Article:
Lately, I've been trying to find the period of an angle included in the following differential equations, but only could with the basic model:

Basic or original: $$\mathrm{For}\ (\Phi (0), \Omega (0))=(\Phi_{o},0),\ \frac{d^2\Phi}{dt^2}= \frac{g}{\ell_{o}}\sin{\Phi}-\frac{g}{\ell_{o}}\zeta\ \mathrm{sgn\ \Phi}\ ;$$
Modified: $$\mathrm{For\ the\ same\ initial\ conditions},\ \frac{d^2\Phi}{dt^2}= \frac{g}{\ell_{o}}\frac{\sin{\Phi}}{f(\Phi)}-\frac{g}{\ell_{o}}\zeta \frac{\mathrm{sgn\ \Phi}}{f(\Phi)}\ -2\dot{\Phi}^2 \frac{f'(\Phi)}{f(\Phi)}.$$

Where $g$ is gravity, $\ell_{o}$ is the length of the inverted pendulum, $\zeta$ a group of other constants, $\operatorname{sgn}\left(\cdot\right)$ is the signum function, $\dot{\Phi}=\Omega=\frac{d\Phi}{dt}$, $f(\Phi)=\sqrt[3]{1-\eta\cos{\Phi}}$ ($\eta$ is another constant) and $f'(\Phi)=\frac{df(\Phi)}{d\Phi}$.

And so, the method I used to get the period was basically this:

Let $F(\Phi)= \frac{g}{\ell_{o}}\sin{\Phi}-\frac{g}{\ell_{o}}\zeta\ \mathrm{sgn\ \Phi}$ , then the diff. eq. reduces to $\frac{d^2\Phi}{dt^2}=F(\Phi).$ And now I just proceed. \begin{align} \int \frac{d^2\Phi}{dt^2}d\Phi &= \int F(\Phi)\ d\Phi\\ \frac{1}{2}\dot{\Phi}^2 &= \int F(\Phi)\ d\Phi\ +C\\ \dot{\Phi} &= \frac{d\Phi}{dt} = \sqrt{2\int F(\Phi)\ d\Phi +C}\\ \frac{T}{4}=\int_{t_{o}}^{t_{1}}dt &= \int_{0}^{\Phi_{o}}\frac{d\Phi}{\sqrt{2\int F(\Phi)\ d\Phi +C}}\\ T &=2\sqrt{2} \int_{0}^{\Phi_{o}}\frac{d\Phi}{\sqrt{\int F(\Phi)\ d\Phi +C}}. \end{align}

This worked for the basic model; but didn't for the modified one. The issue was the integral of $F(\Phi)$ since in the modified version it included all terms divided by $f(\Phi)$ and also the $\dot{\Phi}^2 \frac{f'(\Phi)}{f(\Phi)}$ one too. Can someone tell me any easier way to attain the period of this modified system? Or what approximation could I use to make it easier to deal with?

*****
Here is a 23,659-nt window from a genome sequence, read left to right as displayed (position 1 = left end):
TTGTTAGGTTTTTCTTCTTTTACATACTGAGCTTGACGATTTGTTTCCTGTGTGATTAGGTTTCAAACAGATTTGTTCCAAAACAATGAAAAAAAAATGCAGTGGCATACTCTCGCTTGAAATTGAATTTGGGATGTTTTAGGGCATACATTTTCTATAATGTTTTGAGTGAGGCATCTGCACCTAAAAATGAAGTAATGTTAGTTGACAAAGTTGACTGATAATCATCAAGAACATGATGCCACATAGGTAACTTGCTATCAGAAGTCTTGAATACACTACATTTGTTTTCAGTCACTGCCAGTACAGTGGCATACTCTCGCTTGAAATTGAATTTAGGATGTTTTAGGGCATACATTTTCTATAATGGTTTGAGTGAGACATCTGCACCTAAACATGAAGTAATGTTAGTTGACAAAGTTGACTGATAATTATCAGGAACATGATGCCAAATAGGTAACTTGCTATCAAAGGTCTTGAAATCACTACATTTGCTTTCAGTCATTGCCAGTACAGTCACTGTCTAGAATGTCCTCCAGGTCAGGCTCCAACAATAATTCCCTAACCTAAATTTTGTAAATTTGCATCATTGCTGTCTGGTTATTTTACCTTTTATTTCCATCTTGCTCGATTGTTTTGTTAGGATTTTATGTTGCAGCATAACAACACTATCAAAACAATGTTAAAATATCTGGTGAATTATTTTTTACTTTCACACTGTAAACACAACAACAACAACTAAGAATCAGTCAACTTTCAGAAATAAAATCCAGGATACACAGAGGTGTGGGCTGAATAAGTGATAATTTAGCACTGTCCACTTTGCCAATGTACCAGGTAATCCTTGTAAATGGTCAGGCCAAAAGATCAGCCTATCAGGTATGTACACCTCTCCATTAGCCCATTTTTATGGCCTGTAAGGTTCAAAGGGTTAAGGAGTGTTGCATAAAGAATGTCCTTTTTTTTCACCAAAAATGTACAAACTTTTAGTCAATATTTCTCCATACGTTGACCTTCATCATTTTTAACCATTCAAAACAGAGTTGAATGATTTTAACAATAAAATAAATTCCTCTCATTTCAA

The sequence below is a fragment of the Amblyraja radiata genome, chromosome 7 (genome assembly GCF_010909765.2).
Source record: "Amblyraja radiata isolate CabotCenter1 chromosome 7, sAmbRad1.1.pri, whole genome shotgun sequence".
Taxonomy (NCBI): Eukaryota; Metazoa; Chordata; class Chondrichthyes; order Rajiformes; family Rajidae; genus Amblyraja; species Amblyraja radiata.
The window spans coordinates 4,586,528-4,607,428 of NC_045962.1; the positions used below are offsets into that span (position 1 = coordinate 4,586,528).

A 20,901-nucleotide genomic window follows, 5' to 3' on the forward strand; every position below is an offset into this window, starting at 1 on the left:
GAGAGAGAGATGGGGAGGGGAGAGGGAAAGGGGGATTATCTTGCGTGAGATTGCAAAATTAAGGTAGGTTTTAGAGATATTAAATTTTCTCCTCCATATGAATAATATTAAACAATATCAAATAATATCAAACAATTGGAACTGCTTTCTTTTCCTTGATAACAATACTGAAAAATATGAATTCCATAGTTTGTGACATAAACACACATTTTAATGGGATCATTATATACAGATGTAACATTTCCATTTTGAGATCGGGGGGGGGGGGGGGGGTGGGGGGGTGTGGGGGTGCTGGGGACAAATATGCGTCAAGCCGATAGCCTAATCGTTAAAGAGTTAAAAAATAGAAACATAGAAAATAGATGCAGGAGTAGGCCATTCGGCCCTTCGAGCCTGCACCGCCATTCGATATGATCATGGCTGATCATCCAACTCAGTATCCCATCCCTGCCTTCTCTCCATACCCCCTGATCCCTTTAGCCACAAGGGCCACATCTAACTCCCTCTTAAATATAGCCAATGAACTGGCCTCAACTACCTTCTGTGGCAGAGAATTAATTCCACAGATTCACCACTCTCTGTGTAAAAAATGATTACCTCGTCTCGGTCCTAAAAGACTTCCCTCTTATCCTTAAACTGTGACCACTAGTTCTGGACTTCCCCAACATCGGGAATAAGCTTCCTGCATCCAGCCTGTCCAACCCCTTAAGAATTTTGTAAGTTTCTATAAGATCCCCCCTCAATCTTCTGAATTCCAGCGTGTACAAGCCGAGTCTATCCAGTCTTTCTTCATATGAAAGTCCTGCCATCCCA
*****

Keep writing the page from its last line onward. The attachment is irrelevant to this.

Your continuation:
• 2
    $\begingroup$ Welcome. I suggest a clearer title so that other users can easily decide at a glance on the home page whether or not they can answer / are interested in the question $\endgroup$
    – FShrike
    Jun 27, 2022 at 22:11
  • $\begingroup$ Is it intentional that the second equation is not symmetric wrt. the rest position? Compare with an oscillator with quadratic (air-like) friction where the equation is $m\ddot x+c|\dot x|\dot x+kx=0$. $\endgroup$ Mar 17 at 13:09
  • $\begingroup$ It is symmetric because, although $\dot\Phi^2>0$, the $f'/f$ term is positive for $\Phi>0$ and negative for $\Phi<0$ due to the sine in $f'$. You can check it by differentiation of $f(\Phi)=\sqrt[3]{1-\eta\cos\Phi}$. Also, I didn't mention that $\eta\in(0,1)$. $\endgroup$
    – Conreu
    Mar 17 at 14:04
  • $\begingroup$ For further information, this term you mention is accounting for the centrifugal force which changes direction constantly depending on $\Phi$ as for $\Phi>0$ the skier would turn to the left and viceversa for $\Phi<0$. $\endgroup$
    – Conreu
    Mar 17 at 14:08

2 Answers 2


I just found a really really good approximation, but couldn't find its analitical expression in the form of an integral...

For anyone wondering, here it is:

Since from the last integration step we see that the period is expressed in terms of the initial angle, I thought about taking the average of $\ell$, $\frac{1}{\ell}$ and $\ell'(\Phi)$ and setting integration limits at $-\Phi_{o}$ and $\Phi_{o}$ (the two maximum angles at which the inverted pendulum swings). Only averages I could find were the ones for $\ell'(\Phi)$ and $\frac{1}{\ell}$. So, briefly: